I had two of the freight train kind of patients yesterday.  The first was a man in his 70’s, previously healthy, an avid stamp collector.  One day in August, he suddenly had difficulty finding his words.  A CT scan done without contrast dye showed no stroke or bleed in his brain, and he was sent home from the emergency room.  His wife persisted with the primary care doctor—“My husband is just not right!” she said, and last month an MRI was ordered which revealed a  large ugly looking brain tumor, and the patient was taken to surgery.  The pathology returned as glioblastoma multiforme, the most aggressive type of brain cancer.  He was seen in outpatient oncology clinic by a young neuro-oncologist, just out of his training. By the time the patient came to me, every shred of hope was gone.  The man, still having difficulty with his speech, told me that the doctor said that at most, he would live a year, if he chose treatment, a few months if he did not.  He said that the doctor told him that the tumor would spread like a spider web over his brain, and that he would lose all function.  The patient cried when he told me this.

The second patient was a very fit man in his early sixties, a retired school teacher who had surfed and been a life guard all his life.  In July, he had a surfing accident (his wife said, “Can you believe it?  He surfed some of the greatest waves in the world and he wiped out in two feet of water here at home.”)  He broke his collarbone in three places, which required surgery to repair.  His pain got worse however, and he started to have back pain.  Spine films showed a compression fracture, also thought to be related to the accident.  As this tan, fit, athletic man began to seek more and more narcotics for his pain, an MRI of the spine was obtained, which showed the bones to be brittle and riddled with tumors.  Yesterday the biopsy of his sacroiliac area came back positive for multiple myeloma, a disease of plasma cells in the bone marrow which destroys the bones that cultivate it.  In an instant, this nice couple’s dreams of a happy retirement were shattered.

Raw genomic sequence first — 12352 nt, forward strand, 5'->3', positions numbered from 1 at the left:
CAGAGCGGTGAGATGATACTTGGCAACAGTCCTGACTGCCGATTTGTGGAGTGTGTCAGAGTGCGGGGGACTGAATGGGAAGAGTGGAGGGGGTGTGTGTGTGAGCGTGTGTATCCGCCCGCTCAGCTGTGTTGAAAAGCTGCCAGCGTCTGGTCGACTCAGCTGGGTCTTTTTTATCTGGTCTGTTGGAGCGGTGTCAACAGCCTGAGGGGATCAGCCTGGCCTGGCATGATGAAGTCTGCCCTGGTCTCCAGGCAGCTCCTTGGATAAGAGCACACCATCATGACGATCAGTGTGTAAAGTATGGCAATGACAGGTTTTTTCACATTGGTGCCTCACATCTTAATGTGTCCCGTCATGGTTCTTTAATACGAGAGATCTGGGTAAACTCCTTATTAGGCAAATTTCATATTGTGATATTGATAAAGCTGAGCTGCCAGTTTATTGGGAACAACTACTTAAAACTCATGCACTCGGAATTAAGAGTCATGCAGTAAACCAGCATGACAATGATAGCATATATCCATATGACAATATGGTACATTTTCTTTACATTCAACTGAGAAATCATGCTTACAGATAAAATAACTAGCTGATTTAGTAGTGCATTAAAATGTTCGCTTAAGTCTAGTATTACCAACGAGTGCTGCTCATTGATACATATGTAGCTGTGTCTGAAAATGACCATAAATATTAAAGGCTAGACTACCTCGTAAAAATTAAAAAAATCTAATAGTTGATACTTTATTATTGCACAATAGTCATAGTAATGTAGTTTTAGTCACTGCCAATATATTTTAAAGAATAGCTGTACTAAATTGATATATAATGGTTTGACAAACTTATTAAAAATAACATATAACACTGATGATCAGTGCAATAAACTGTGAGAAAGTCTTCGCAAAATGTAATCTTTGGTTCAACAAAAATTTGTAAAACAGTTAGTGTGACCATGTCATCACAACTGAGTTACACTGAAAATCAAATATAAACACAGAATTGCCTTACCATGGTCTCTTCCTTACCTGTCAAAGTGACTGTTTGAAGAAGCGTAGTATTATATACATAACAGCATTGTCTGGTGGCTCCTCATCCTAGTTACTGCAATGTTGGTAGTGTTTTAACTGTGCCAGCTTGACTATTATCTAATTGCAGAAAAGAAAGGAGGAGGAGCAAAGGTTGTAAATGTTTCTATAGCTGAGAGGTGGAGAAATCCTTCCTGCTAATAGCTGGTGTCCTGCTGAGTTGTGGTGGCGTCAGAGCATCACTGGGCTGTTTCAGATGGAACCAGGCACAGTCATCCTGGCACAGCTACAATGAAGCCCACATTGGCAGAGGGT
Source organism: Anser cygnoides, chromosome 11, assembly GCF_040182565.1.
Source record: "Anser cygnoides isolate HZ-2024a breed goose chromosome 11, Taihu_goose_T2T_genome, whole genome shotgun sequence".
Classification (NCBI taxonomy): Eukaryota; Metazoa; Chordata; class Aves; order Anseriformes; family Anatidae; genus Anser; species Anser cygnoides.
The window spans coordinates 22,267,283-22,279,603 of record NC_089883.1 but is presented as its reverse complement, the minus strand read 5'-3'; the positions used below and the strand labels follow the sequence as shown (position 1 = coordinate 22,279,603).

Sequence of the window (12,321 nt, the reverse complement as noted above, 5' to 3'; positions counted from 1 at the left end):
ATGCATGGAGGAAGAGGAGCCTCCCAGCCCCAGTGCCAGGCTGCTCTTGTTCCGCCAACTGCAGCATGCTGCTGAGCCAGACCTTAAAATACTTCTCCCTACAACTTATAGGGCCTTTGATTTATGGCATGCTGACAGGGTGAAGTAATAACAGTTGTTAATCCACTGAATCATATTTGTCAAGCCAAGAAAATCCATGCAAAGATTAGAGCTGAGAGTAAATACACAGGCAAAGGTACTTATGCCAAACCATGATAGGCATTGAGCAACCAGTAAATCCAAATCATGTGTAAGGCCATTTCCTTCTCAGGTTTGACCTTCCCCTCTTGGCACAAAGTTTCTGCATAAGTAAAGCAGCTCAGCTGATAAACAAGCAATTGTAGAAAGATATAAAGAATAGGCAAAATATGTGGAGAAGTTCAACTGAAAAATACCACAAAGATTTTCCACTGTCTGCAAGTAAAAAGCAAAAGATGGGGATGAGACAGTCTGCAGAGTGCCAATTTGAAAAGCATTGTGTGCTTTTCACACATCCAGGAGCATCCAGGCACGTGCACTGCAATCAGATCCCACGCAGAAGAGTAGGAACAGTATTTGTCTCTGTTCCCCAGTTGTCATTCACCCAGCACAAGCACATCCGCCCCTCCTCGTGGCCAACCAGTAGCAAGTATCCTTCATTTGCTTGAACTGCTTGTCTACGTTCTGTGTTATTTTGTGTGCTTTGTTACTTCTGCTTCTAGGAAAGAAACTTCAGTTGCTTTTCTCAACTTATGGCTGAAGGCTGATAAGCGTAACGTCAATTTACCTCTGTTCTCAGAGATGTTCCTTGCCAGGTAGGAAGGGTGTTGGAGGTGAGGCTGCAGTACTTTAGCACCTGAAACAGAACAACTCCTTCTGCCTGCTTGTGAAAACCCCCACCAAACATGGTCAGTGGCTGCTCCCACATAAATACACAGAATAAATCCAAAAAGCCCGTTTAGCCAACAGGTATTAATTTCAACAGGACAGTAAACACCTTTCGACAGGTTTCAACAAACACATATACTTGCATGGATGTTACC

When we first moved to the West Coast, I was offered two very different jobs.  In one practice, I was to be the person that rotated through six different outpatient facilities, covering the regular doctor’s vacations.  I would see the patients for consultation, and perhaps treatment planning, but would never see them through their treatment or in follow up.  The other job was a hospital based practice where I would be the director of the department and have longitudinal care of the patients.  I chose the second, of course, because being the linear task oriented person that I am, I could not conceive of not seeing each patient through from start to finish to follow up.

I see things differently now, twenty years later.  I have a calling in life.  I want to be there when that freight train hits.  I know I can put the pieces back together, and I know that when that shattered patient leaves my office, for the first time in hours, or days, he will be able to notice the sun shining in our Southern California sky, and taste a faint flavor of salt on the warm breeze flowing from the Pacific. In turn, I will have the deep satisfaction of knowing that I did something good that particular day.  And that, actually, is quite enough.